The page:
The televised “thud” of explosions in Ukraine has an ominous but deceptively distant tone. For many organizations the hostilities are closer at hand, in the form of cyberattacks that could spread beyond the Russian-Ukrainian conflict. The FBI has already warned businesses, banks and local governments about the increased risk of cyberattacks, and the Cybersecurity & Infrastructure Security Agency (CISA) within the U.S. Department of Homeland Security has issued a “Shields Up” warning to counter possible Russian attacks. We should take these warnings seriously. Cyber warfare has already begun. Many Ukrainian banks and government departments have already gone dark; and the Ukrainian internet company NetBlocks has suffered a Distributed Denial of Service (DDoS) attack. Meanwhile, a new malicious “wiper” program has been unleashed to destroy infected machines.
We can learn from history because we’ve seen this all before. Current cyber assaults mimic earlier DDoS attacks attributed to Russia during its 2008 and 2014 incursions into Georgia and the Crimea. The new “wiper” program also resembles the NotPetya malware that wreaked havoc around the world in 2017 and 2018.
NotPetya was a virus originally found in Ukrainian accounting software, which had been modified to encrypt targeted systems. The CIA concluded that Russia had deployed NotPetya as a cyber weapon to cripple Ukraine’s financial system. Unfortunately, NotPetya spread far beyond the Ukraine, infecting Windows servers, PCs and laptops throughout the world. Originally thought to function like generic ransomware with a key, a devastating version of NotPetya had no key and could not be decrypted, transforming the program into a pure form of “disruptionware,” also known as a “wiper.” It took down global shipping firms, food companies and even law firms. By the end of 2018, the estimated damage caused by NotPetya exceeded $10 billion worldwide.
To avoid a repeat of this devastation, and as explained in more detail below, organizations can take the following actions to better protect themselves against new cyberattacks:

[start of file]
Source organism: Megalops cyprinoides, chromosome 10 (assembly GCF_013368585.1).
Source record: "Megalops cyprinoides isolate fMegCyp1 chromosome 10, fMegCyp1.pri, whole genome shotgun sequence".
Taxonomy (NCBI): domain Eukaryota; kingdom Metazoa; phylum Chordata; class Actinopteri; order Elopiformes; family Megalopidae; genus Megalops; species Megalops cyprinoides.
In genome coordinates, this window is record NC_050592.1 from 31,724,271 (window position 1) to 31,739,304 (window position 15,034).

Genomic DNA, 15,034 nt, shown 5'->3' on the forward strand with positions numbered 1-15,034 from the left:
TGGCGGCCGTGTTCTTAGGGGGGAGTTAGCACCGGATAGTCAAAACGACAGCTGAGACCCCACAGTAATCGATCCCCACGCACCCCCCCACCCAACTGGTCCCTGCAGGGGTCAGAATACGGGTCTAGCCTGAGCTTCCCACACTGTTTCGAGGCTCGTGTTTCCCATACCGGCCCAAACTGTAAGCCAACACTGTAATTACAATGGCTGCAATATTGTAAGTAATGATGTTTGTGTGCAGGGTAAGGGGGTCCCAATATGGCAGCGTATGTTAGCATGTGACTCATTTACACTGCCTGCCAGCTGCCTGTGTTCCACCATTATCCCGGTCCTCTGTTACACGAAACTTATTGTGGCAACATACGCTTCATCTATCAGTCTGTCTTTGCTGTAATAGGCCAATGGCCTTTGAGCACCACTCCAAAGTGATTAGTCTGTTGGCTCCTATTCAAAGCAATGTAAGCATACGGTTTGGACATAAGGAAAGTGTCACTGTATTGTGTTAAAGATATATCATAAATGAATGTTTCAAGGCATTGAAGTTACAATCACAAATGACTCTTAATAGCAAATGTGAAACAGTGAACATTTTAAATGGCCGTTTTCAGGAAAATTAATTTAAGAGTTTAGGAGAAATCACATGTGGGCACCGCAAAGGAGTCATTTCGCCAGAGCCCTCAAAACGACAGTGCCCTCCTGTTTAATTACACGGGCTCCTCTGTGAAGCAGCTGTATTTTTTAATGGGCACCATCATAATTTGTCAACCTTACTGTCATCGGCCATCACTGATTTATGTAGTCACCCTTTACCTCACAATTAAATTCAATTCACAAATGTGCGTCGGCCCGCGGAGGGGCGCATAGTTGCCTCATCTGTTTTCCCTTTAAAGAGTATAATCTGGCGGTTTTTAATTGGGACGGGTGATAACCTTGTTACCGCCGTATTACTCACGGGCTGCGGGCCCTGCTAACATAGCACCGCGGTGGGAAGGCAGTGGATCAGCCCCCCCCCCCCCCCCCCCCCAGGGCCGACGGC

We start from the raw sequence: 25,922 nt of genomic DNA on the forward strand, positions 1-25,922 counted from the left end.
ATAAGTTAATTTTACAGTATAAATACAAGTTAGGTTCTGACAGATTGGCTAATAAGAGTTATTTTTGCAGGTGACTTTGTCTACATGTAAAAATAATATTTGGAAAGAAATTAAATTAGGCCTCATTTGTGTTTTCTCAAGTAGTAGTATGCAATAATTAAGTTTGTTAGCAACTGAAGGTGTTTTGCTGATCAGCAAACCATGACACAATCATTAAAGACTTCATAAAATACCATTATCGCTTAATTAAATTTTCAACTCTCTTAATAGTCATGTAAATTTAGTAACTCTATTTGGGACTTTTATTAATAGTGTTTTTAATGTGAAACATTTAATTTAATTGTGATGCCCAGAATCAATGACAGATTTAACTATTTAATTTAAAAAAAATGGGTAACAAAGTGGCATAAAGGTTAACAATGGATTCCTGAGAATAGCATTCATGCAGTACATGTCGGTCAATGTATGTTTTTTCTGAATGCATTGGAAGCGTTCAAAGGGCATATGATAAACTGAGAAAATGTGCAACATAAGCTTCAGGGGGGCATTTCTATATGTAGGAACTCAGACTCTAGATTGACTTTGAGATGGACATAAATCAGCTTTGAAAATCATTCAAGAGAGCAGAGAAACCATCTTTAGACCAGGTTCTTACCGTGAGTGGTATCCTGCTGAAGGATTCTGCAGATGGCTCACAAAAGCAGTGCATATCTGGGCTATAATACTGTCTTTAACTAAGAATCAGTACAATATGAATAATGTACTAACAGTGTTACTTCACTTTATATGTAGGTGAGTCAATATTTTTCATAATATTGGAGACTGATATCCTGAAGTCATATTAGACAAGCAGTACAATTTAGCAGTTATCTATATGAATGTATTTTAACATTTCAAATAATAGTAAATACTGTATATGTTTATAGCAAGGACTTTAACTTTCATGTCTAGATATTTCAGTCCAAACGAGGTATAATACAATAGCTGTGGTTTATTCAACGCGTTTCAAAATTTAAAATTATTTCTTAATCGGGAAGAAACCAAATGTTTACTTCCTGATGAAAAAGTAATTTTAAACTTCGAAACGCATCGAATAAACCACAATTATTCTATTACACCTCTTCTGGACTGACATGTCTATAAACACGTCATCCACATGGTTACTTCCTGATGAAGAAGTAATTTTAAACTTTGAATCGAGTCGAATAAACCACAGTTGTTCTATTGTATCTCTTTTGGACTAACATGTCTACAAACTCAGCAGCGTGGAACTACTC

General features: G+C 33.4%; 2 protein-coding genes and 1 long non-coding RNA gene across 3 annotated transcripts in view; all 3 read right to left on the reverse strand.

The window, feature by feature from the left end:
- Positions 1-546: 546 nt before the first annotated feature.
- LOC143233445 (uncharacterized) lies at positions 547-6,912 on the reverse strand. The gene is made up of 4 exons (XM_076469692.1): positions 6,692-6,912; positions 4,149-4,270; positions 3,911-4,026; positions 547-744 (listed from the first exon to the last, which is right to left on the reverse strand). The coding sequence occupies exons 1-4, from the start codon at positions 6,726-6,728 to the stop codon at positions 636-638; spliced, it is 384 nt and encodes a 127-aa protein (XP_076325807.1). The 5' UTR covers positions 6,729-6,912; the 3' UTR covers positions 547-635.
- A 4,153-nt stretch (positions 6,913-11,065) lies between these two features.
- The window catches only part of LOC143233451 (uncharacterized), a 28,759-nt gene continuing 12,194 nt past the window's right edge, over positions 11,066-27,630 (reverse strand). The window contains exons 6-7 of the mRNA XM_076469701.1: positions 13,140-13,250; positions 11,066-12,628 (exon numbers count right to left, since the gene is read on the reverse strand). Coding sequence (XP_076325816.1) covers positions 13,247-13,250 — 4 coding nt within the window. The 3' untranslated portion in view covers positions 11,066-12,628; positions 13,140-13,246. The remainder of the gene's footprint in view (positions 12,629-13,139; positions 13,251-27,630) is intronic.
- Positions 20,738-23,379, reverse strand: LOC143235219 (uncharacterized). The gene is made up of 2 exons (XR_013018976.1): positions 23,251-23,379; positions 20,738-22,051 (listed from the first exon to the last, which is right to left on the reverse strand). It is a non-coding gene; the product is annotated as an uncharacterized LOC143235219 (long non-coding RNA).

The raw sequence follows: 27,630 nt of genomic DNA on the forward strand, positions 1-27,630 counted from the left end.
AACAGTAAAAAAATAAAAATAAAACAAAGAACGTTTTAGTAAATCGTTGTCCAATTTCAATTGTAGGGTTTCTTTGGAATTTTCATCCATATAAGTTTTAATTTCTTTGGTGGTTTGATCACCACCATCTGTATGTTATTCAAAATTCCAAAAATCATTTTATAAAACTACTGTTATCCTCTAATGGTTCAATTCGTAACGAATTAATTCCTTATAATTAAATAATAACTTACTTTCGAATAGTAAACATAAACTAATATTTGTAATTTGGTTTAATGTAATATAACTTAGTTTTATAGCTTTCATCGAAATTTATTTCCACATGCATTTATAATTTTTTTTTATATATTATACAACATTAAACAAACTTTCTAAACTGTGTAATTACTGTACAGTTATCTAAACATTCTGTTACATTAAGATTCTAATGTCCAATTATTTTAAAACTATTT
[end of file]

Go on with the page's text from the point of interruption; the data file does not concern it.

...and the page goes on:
- Assess your risk
- Upgrade and test backups
- Practice your incident response plan
- Block unwanted traffic
- Implement multi-factor authentication (MFA)
- Patch Log4j vulnerabilities
- Check your cyber insurance policy
1. Assess Your Risk
Cybersecurity is most effective when organizations realistically assess their vulnerabilities and threats, the damage they could cause, and the likelihood of such harm. Many analysts put this risk in mathematical terms. For cybersecurity, we think the best equation is:
Risk = Threats x Vulnerabilities x Harm x Likelihood
Here, the most realistic threats are “wiper” programs gone rogue, or DDoS and ransomware attacks targeting institutions closely associated with American democracy and culture. These institutions would include local, state and federal agencies, as well as organizations with strong brands that evoke images of blue jeans, rock ’n roll, fast cars, faster computers or just “Mom, baseball and apple pie.” From historic conflicts, we know attackers will target some companies, unfortunately, merely because they include “U.S.” or “America” in their names.
Beyond these external threats, organizations also should assess their own vulnerabilities. Do they have good daily backups, effective patching procedures and secure vendors? If not, now is the time to build or improve these security measures, otherwise the likelihood and harm of an attack may be amplified.
Finally, an effective risk assessment should play out worst-case scenarios. If a new NotPetya virus hits our systems, what would fail? What would survive? Could we operate the factory floor without internet connectivity? Would remote workers at home be locked out? For how long?
Addressing these “what if” questions will help your organization establish clear priorities and better contingency plans.
2. Upgrade and Test Backups
Many cybersecurity experts believe it is unrealistic to block all cyberattacks. They often say, “The question is not if, but when, you will be attacked.” From this perspective, resilience should be an organization’s main goal, and effective data backups and restoration are critical.
The National Institute of Standards and Technology (NIST) has outlined best backup practices in a document called “Protecting Data From Ransomware and Other Data Loss Events.” When creating a backup plan, NIST recommends several steps, including the following:
- Narrowly define the most critical information to back up and restore in a crisis.
- Identify regulatory and legal data retention requirements, with specific care for customer files and other custodial obligations.
- Determine the restoration time for different types of data, accounting for internet bandwidth, offsite facility bandwidth, and file or hardware transfer rates.
- Understand any dependencies and the required order of restoration.
- Determine workplace relocation options to ensure business continuity.
- Secure mission-critical data offline, including passwords, digital certificates and encryption keys needed for data restoration.